NewsCovering Colorado


News 5 Investigates: Wage and employment gap greatly impact people with disabilities

Some people with disabilities earn less than $1/hr
Posted at 6:32 PM, Oct 02, 2019
and last updated 2019-10-02 20:57:23-04

COLORADO SPRINGS — Unemployment rates are at historic lows right now, but that's not the case for people with disabilities.

News 5 Investigates learned there's a large wage and employment gap for people with special needs.

October is "Disability Awareness Month" and The Independence Center along with city and county leaders kicked off the month with a special forum to give local employers the resources, tools and information they need to hire workers with disabilities.

About 150 local business leaders and community members attended the 4th Annual Disability Awareness Forum inside the Chapel Hills Library this week.

Everyone in attendance took the initiative to learn more about ADA accommodations and employing people with special needs.

"We are such valued members in the community just like everyone else and we want to showcase that and explore our talents," Kayla McKeon with the National Down Syndrome Society said.

McKeon is the first registered lobbyist with down syndrome. She travels across the country to raise awareness and encourage employers to give people with disabilities a chance.

"The biggest misconception today is people look at somebody with a disability and think, 'Oh she can't do that,'" McKeon said. "That is so not true. We can do anything that we set our minds to and we will continue to pursue our dreams."

Despite low unemployment rates, people with disabilities continue to be under-employed.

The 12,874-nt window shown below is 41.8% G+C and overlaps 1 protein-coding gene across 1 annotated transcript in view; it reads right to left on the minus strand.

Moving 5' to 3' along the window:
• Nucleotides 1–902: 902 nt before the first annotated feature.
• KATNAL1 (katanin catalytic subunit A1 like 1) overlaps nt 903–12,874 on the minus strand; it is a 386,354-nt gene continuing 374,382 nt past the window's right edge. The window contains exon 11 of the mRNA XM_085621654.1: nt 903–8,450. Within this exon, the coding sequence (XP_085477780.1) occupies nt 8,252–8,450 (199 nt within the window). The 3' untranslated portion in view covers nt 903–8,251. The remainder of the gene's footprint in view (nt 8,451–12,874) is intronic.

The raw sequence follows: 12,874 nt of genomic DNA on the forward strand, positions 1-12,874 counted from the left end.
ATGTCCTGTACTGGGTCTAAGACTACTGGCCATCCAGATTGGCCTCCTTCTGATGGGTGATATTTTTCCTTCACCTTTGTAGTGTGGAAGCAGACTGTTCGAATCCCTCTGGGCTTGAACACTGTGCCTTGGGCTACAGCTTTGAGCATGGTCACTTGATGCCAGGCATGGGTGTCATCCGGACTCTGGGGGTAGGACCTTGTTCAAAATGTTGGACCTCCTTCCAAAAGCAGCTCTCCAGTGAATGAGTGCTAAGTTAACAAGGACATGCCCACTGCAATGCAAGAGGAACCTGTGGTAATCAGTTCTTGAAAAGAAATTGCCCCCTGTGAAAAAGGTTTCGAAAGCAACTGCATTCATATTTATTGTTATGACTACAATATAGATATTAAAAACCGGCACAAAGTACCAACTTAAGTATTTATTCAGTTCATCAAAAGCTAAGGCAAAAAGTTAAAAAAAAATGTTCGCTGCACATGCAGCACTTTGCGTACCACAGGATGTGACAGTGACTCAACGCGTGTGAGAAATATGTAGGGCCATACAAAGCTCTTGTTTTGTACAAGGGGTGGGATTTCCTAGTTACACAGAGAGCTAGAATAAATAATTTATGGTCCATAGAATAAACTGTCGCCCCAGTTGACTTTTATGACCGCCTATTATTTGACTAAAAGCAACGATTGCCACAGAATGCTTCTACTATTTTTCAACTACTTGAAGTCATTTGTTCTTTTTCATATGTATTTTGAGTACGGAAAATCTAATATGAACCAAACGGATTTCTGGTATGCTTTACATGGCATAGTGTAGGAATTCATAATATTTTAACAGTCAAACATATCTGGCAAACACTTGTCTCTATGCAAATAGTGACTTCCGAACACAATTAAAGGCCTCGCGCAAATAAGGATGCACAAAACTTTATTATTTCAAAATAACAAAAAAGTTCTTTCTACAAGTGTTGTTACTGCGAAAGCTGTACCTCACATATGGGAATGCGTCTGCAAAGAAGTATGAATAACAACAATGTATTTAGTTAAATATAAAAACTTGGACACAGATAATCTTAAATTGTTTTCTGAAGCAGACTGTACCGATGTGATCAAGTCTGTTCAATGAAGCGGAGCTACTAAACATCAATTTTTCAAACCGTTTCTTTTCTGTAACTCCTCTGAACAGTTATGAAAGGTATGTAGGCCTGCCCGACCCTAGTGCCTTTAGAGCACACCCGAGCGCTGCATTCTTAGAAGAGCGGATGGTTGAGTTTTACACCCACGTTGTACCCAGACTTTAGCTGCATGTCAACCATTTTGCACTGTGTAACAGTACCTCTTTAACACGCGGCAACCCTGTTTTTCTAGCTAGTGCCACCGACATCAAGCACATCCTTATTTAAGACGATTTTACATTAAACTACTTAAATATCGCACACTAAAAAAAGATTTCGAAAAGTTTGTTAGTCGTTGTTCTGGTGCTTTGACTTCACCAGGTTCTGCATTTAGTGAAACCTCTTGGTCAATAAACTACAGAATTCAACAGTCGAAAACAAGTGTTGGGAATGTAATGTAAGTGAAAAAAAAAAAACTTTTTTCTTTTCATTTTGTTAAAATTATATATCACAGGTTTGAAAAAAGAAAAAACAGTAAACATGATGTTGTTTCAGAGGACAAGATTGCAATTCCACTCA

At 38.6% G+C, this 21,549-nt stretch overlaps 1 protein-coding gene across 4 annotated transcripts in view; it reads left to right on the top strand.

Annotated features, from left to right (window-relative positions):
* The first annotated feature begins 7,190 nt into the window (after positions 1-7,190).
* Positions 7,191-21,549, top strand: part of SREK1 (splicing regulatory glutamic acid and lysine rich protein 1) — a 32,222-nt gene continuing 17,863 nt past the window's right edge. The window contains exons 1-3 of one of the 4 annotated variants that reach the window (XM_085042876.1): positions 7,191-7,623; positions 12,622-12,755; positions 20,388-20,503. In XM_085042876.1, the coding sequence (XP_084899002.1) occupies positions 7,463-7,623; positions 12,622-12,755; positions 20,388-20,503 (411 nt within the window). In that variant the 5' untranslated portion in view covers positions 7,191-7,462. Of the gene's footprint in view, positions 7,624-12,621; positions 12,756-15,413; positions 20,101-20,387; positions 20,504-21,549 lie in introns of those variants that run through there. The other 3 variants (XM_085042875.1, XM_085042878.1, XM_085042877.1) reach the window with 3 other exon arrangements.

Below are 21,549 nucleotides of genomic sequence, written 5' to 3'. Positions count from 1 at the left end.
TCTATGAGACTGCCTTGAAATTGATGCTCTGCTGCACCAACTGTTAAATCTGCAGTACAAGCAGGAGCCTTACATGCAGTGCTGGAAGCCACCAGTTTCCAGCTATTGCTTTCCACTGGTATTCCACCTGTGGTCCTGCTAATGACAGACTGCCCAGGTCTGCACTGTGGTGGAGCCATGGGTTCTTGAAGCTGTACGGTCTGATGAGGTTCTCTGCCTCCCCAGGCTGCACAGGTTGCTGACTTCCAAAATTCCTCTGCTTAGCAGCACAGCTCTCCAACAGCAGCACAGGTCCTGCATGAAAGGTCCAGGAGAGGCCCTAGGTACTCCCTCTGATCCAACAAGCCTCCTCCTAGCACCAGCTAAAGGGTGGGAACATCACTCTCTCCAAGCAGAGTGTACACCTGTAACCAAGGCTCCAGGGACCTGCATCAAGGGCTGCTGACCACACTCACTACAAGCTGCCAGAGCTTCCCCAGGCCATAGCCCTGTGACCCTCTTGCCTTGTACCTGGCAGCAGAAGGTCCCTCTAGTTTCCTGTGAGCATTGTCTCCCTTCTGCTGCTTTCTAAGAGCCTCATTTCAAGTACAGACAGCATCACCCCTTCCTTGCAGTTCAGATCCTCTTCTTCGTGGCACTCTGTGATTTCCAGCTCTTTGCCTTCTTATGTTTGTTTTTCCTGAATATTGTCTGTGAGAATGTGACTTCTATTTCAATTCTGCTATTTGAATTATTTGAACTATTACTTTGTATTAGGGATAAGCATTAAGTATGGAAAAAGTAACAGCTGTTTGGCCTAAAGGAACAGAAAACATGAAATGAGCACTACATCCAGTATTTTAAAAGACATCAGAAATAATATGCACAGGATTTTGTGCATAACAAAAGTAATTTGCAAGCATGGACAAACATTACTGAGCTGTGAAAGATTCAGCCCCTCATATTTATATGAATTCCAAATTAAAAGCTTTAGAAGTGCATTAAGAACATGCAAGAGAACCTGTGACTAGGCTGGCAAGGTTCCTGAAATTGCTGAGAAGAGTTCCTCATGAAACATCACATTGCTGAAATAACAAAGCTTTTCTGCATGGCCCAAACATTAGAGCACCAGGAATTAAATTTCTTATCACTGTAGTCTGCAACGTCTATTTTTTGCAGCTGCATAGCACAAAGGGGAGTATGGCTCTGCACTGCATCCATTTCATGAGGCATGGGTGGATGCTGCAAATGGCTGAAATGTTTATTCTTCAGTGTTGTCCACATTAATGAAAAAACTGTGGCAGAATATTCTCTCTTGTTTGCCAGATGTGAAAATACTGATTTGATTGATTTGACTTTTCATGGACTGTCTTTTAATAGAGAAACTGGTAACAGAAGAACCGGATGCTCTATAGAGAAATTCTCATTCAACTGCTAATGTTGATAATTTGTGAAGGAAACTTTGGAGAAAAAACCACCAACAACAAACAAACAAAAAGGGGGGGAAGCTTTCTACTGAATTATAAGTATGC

Only 29-percent of working age people with disabilities are participating in the workforce, compared to 75-percent of those without a disability. This information was provided to News 5 by The Independence Center, a local advocacy organization in Colorado Springs.

"Many people don't work with individuals with disabilities and they don't understand that they can do just as much as regular employees," Shirley Martinez with Colorado Springs Utilities said.

Martinez is a senior compliance specialist with CSU and assists with ADA accommodations in her workplace. For her, this topic hits close to home.

"I do have a child that has a disability," she said. " He can do just as much as someone else."

While Colorado's minimum wage sits at $11.10 an hour, federal law actually allows employers to pay people with disabilities a lot less.

According to disability advocates, some people with special needs earn less than $1 an hour.

Leaders with The Independence Center want lawmakers to step in and change this rule.

"Individuals with disabilities make significantly lower statistically than our average population work wise so what we're really trying to do is decrease the gap and make sure that people with disabilities out there are making what everyone else in the community is making," Jamie Harrell with The Independence Center said.

The Pikes Peak Workforce Center will hold a career fair specifically for people with disabilities on Wednesday, Oct. 16 from Noon - 3:30 p.m. at the Southeast YMCA on Jet Wing Drive.